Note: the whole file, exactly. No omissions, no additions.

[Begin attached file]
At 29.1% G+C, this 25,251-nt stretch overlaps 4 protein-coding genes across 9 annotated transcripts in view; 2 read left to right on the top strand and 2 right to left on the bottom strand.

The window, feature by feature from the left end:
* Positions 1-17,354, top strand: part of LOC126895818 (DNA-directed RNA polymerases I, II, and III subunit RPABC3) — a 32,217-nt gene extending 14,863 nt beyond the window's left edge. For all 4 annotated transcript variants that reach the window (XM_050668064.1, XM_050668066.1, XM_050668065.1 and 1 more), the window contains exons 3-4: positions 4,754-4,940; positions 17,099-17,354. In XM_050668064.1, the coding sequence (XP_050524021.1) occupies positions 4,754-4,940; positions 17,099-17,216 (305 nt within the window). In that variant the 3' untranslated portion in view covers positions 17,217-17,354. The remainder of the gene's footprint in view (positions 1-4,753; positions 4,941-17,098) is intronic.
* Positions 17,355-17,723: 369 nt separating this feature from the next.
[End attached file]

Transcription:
At 29.1% G+C, this 25,251-nt stretch overlaps 4 protein-coding genes across 9 annotated transcripts in view; 2 read left to right on the top strand and 2 right to left on the bottom strand.

The window, feature by feature from the left end:
* Positions 1-17,354, top strand: part of LOC126895818 (DNA-directed RNA polymerases I, II, and III subunit RPABC3) — a 32,217-nt gene extending 14,863 nt beyond the window's left edge. For all 4 annotated transcript variants that reach the window (XM_050668064.1, XM_050668066.1, XM_050668065.1 and 1 more), the window contains exons 3-4: positions 4,754-4,940; positions 17,099-17,354. In XM_050668064.1, the coding sequence (XP_050524021.1) occupies positions 4,754-4,940; positions 17,099-17,216 (305 nt within the window). In that variant the 3' untranslated portion in view covers positions 17,217-17,354. The remainder of the gene's footprint in view (positions 1-4,753; positions 4,941-17,098) is intronic.
* Positions 17,355-17,723: 369 nt separating this feature from the next.